Servings: 10 servings
Ready to use in your favorite Mexican style recipe, or to just eat plain, these Instant Pot pinto beans are a game changer, with no soaking and a much quicker cook time. 
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  • Rinse beans and pick out any stones, pebbles, or non-bean materials. If desired, soak in water overnight to reduce cook time, but this is not necessary.
  • Put beans into Instant Pot. Add water, onion, bay leaf, salt and pepper. Stir. Secure lid, turn valve to seal.
  • Set pressure cooker to "pressure cook" or "manual" (depending on model), high pressure, for 50 minutes for dry beans (15 minutes for soaked beans). Let pressure release naturally (in other words, leave it alone) for 15 minutes.
  • Quick release any remaining pressure by turning valve to “vent.” Remove lid.
  • Carefully remove bay leaf. Beans can be drained, or you can scoop beans out with a slotted spoon, or enjoy them with the cooking broth. It’s delicious!
  • Serve, garnished with chopped cilantro, if desired.


  • Makes about 5 cups after liquid is drained.
  • Want to keep it basic? This recipe will work just fine with water and beans, but I recommend adding salt at the very least. 
  • Want to kick it up a notch? Try cooking with chicken broth instead of water, and/or adding 1 teaspoon garlic powder, 1 teaspoon chili powder, 3/4 teaspoon ground cumin, and 1/8 teaspoon cayenne pepper.  
  • For another twist, try adding a can of diced green chiles.
  • To use as “refried” beans: Drain beans, reserving liquid. Blend with an immersion blender or a potato masher, adding liquid as needed.



Serving: 0.5cup, Calories: 162kcal, Carbohydrates: 29g, Protein: 10g, Fat: 1g, Saturated Fat: 0.1g, Polyunsaturated Fat: 0.2g, Monounsaturated Fat: 0.1g, Sodium: 246mg, Potassium: 649mg, Fiber: 7g, Sugar: 1g, Vitamin A: 1IU, Vitamin C: 4mg, Calcium: 58mg, Iron: 2mg

Nutrition information is automatically calculated, so should only be used as an approximation.

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4.45 from 287 votes (246 ratings without comment)

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  1. Alex P says:

    5 stars
    After 50 minutes and 23 mins of keep warm was not quite done so gave it 15 and 15 more and was just right tenderness wise

    Added a 14oz Hillshire Farm kielbasa and a heaping spoonful of minced garlic

    Was alright fresh out of pot, but way better later out of fridge with lunch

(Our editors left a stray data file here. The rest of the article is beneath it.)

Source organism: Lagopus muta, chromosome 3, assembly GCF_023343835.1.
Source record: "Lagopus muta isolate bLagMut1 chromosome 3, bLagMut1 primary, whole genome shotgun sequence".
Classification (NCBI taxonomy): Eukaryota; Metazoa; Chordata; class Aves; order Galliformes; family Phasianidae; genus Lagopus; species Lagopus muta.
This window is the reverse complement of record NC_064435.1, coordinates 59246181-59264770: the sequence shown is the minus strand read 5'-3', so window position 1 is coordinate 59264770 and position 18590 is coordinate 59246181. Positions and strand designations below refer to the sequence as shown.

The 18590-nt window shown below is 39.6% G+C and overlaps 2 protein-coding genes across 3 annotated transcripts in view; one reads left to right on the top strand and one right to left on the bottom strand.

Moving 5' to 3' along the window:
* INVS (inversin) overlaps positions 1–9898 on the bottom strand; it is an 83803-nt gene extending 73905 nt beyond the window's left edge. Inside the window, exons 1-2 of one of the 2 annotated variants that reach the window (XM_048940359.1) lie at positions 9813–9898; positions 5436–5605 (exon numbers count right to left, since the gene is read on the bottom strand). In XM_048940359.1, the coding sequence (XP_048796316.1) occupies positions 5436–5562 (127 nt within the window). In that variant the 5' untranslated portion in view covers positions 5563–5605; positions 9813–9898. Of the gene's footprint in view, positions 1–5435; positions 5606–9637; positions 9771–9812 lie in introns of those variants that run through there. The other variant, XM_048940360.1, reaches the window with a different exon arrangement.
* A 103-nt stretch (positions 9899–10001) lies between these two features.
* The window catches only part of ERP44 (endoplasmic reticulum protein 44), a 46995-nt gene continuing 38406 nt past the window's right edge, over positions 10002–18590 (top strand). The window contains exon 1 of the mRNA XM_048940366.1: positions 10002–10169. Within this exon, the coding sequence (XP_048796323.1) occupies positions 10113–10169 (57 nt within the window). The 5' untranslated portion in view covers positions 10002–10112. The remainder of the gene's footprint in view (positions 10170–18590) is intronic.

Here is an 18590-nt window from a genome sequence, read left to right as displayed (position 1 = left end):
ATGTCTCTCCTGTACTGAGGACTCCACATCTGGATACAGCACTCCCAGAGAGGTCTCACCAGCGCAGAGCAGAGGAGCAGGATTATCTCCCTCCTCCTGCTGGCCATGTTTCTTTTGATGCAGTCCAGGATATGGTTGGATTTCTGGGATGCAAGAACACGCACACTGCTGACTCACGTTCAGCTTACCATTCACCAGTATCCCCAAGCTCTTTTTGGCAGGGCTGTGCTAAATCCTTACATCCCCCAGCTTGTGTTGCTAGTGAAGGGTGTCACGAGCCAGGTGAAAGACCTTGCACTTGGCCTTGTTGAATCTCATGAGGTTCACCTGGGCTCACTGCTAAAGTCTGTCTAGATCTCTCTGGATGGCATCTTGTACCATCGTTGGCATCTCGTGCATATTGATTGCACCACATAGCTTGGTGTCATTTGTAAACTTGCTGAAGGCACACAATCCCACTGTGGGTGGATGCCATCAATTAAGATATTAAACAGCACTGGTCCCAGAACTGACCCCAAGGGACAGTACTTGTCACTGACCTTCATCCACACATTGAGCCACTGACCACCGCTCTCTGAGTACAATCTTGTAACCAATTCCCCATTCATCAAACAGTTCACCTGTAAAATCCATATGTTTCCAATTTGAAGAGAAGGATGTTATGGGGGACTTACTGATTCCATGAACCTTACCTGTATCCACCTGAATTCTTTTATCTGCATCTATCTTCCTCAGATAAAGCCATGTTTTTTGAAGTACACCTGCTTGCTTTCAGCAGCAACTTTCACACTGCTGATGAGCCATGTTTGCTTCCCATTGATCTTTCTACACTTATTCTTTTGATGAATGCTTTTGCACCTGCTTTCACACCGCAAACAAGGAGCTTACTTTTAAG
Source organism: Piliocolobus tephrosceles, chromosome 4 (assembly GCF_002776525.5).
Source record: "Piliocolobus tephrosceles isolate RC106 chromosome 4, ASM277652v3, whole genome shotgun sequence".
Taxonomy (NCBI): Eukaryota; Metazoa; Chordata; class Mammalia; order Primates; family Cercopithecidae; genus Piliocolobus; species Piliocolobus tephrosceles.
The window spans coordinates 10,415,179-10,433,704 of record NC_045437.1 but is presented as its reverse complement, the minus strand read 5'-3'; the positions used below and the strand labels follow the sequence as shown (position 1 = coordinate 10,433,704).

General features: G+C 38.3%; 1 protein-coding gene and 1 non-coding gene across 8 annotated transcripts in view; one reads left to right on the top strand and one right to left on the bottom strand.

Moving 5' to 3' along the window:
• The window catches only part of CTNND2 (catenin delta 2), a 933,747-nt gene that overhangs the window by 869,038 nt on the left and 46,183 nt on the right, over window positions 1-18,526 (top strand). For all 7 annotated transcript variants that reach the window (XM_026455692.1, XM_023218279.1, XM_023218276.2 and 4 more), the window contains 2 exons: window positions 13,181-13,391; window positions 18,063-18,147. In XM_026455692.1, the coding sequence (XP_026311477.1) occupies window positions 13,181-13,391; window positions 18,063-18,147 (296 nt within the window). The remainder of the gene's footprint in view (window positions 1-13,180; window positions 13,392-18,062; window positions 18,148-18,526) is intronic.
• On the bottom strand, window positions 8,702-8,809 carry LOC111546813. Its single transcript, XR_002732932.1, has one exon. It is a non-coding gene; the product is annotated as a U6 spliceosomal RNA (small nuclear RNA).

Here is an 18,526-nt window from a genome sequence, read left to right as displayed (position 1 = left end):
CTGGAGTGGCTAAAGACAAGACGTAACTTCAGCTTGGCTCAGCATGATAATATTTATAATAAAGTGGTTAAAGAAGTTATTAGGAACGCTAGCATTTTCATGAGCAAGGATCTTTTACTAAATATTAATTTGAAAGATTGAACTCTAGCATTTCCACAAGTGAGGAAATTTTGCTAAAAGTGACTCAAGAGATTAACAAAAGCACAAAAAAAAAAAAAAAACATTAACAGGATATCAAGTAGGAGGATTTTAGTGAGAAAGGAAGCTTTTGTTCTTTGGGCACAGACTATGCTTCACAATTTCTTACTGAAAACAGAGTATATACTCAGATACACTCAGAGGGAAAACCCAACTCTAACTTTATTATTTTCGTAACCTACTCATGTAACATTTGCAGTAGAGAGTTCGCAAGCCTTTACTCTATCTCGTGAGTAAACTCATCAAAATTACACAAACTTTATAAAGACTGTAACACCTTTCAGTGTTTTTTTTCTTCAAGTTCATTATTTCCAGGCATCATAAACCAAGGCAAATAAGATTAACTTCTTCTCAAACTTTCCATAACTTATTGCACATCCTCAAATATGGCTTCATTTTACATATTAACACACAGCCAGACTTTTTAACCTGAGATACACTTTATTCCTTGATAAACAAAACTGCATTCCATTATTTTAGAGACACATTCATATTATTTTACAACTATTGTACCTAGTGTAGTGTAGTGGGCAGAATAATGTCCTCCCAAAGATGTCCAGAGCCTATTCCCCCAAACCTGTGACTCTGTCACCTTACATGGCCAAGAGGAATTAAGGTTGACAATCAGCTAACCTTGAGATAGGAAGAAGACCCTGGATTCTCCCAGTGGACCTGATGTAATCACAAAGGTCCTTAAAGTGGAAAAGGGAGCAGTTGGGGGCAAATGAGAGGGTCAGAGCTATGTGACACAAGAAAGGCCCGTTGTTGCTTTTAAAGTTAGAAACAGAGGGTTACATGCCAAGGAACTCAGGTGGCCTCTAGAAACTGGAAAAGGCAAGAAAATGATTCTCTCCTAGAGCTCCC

Will do again

    1. Rachel Gurk says:

      Sounds delicious! Thanks for sharing!

  2. Shary says:

    I just tried this for 50 mins and my beans were still crunchy. So I’m putting them on for yet another fifty mins. Im sure its sealed because I cooked in the pot last night and it was fine. So we shall see

    1. Rachel Gurk says:

      Hmm, yeah, it shouldn’t take that long. Are your beans super old?

  3. Lawrence says:

    While I didn’t add the onion, I cooked the recipe as instructed. My result was an incredibly soft bean–almost no mashing needed for refried!

    I am using these beans in a chili recipe, and I have to be careful stirring to not mash the beans….kind of like folding in meringue!

    I’ll try 25 minutes and 15 minutes resting next time. If needed, I can always cook some more.

    Thank you for the recipe.


    1. Rachel Gurk says:

      Yes, if you’re using them in a chili, you could definitely undercook them a little as they’ll continue cooking in the chili.

  4. Heather G says:

    5 stars
    I just finished cooking my pinto beans with this method and it worked a charm! The beans came out nice and tender without being too mushy. The only change from the instructions was I used my Power Pot (pressure cooker) because that is what I have. I set the pressure to 70psi.

    1. Rachel Gurk says:

      So glad you liked them! Thanks for sharing what type of pressure cooker you have!

  5. Mark says:

    1 star
    Soaked pinto beans need no more than 5 mins high pressure and quick release. Otherwise you have bean slop.

    1. Rachel Gurk says:

      Thanks for the feedback. We tested it and our beans needed 15 minutes, but it can vary based on the age of the beans.

      1. Net says:

        5 stars
        Followed your cooking instructions and added minded garlic, a whole onion and salt. Perfect and better than presoaking and boiling them on the stove for hours!

        1. Rachel Gurk says:

          So glad you enjoyed!

    2. J says:

      I make beans weekly in my Ip, soaked. Ashtrays 15-18 depending if I’m retrying. Maybe Mark is higher altitude?
      Ckd out this recipe b. No time to soak. Did 60 based on reviews & got perfect medium soft.

  6. Carol H says:

    2 stars